Friday, September 2, 2011


Solyndra, a "green" company which produced solar panels, declared bankruptcy and closed its doors this week.  Just like that, $535 million of federal government money, in the form of loan guarantees, is gone.  That is $535 million taken from taxpayers who were engaged in pursuits that generated wealth and then transferred to a company that used it up.

The doors of this company are shut, and there is no more money left. 

Have you ever tried to generate wealth?  Not earn a wage, but start a company and make something of it?  It takes an enormous amount of work to create $100,000, $1 million, $10 million.  Enormous energy, creativity, and guts.

And yet...the government fritters away millions and billions of dollars in poorly-run programs and favors to connected fundraisers.  Money that is husbanded carefully in private companies is funneled into programs where $1 million is a rounding error.  Here is what bothers me:  There is no respect for the amount of work that the tax dollars represent.

We hear "$10 million for this program" and "a billion for that one" bandied about by people who have never tried to make that money themselves.  They have made high incomes, even in government, but they are very isolated from the actual work and guts of making something that creates wealth.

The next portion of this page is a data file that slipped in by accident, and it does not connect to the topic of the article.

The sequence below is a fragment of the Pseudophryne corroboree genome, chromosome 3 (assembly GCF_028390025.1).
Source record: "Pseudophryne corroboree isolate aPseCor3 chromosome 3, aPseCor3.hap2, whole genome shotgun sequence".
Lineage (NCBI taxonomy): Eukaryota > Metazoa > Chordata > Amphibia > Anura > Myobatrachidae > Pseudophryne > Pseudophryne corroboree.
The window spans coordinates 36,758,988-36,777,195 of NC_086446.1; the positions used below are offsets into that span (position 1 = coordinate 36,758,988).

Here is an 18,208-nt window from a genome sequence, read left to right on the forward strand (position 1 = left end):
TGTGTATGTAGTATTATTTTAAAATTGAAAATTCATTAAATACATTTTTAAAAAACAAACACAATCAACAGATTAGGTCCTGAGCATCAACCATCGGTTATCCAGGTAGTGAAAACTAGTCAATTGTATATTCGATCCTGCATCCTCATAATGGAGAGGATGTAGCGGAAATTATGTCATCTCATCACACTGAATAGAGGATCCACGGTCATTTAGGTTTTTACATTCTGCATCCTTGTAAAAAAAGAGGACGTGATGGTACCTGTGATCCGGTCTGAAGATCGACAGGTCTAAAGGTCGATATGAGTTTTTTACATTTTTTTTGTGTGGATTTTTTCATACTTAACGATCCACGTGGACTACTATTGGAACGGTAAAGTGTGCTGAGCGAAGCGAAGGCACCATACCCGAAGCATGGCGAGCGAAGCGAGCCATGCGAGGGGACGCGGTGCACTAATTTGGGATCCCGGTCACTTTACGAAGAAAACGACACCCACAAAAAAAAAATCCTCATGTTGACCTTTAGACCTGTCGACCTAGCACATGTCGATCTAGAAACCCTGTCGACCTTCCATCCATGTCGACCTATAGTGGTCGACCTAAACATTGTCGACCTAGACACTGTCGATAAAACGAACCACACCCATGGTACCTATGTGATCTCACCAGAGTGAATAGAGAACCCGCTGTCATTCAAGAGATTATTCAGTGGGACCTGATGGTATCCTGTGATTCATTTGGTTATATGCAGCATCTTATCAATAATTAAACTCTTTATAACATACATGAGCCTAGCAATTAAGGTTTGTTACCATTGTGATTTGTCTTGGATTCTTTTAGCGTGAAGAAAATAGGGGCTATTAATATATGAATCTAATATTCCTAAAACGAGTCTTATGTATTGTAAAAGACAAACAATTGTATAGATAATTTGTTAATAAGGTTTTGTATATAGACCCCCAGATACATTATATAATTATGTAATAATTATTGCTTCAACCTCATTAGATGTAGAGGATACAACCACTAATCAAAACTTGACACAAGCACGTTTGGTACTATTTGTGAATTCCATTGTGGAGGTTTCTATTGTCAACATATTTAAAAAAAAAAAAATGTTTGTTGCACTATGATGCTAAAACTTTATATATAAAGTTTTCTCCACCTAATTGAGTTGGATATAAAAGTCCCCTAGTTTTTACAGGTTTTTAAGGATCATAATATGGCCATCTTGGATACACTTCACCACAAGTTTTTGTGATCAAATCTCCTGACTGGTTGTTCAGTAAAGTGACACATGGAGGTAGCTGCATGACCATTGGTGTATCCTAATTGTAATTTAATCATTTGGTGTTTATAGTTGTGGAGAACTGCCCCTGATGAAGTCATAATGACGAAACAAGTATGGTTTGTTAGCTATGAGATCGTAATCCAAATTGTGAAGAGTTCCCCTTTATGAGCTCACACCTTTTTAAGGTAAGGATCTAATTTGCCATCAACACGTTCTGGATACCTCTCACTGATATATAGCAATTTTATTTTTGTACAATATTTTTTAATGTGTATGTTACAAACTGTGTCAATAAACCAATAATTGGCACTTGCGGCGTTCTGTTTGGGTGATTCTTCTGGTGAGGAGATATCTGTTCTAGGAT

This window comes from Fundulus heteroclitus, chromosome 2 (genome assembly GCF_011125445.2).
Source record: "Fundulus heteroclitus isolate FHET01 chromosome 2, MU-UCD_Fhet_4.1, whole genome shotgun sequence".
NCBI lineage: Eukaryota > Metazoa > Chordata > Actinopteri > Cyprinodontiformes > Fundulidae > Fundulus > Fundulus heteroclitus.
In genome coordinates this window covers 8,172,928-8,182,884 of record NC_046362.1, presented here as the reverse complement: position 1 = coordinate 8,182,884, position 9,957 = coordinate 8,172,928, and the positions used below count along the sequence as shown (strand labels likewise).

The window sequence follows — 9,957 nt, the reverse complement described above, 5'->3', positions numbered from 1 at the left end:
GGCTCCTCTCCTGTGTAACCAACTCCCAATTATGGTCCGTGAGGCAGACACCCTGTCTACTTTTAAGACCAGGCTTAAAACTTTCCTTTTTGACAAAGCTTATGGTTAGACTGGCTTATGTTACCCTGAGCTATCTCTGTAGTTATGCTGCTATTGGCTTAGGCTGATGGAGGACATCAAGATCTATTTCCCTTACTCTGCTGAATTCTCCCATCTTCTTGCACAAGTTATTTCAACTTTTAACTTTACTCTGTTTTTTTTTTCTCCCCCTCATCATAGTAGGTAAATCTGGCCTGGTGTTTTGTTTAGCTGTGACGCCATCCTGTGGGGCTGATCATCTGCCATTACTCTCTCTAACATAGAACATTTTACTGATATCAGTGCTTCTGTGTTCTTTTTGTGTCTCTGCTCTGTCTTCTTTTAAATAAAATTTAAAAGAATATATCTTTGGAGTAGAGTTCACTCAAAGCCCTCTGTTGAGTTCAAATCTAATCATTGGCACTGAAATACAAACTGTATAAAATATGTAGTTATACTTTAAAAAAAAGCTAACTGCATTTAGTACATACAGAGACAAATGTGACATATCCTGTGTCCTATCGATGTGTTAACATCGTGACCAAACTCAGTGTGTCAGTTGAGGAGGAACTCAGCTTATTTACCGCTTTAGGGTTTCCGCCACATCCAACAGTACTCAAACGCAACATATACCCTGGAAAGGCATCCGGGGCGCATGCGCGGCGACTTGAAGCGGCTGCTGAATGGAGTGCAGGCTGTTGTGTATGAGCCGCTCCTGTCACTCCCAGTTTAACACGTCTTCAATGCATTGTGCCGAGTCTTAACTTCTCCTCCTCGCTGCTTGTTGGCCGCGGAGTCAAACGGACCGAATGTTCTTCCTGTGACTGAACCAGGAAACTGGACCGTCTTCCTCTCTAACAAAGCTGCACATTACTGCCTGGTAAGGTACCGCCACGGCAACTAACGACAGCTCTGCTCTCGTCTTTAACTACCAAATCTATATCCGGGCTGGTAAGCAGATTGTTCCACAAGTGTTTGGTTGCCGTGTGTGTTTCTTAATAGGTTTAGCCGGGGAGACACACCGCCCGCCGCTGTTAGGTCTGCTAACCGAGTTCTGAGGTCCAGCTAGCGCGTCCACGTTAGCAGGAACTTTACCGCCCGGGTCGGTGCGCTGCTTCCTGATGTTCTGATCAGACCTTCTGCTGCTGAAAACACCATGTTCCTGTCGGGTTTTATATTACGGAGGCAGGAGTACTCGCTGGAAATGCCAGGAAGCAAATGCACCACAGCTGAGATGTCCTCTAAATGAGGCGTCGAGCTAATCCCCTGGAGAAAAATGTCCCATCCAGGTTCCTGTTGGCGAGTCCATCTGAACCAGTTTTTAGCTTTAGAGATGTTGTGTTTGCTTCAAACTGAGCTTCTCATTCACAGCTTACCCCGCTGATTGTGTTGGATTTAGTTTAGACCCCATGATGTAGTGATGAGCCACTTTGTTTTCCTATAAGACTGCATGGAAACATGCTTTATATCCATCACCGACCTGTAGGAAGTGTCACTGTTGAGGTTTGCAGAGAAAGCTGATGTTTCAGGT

In Solyndra's case, one prime investor was also a key bundler for the the Obama campaign.  The Department of Energy hasn't been entirely forthcoming but it looks as though corners were cut in the approval process for the guarantee.  And this is not an isolated case.  When you have more than $700 billion to give away, you find yourself with a lot of friends.

You know, Warren Buffett has been awfully outspoken lately about wanting to pay higher taxes.  In the end, I can't believe this (former) capitalist really believes that giving our government more money to spend on companies like Solyndra is truly the best use of his money.  If it were, why would he not have invested directly in it? 

I wonder if the administration had a wider variety of backgrounds in top administration positions, would we see such a cavalier attitude toward business, particularly the small businessman.  This is an aspect of the upcoming Presidential campaign that I will be paying a lot of attention to.

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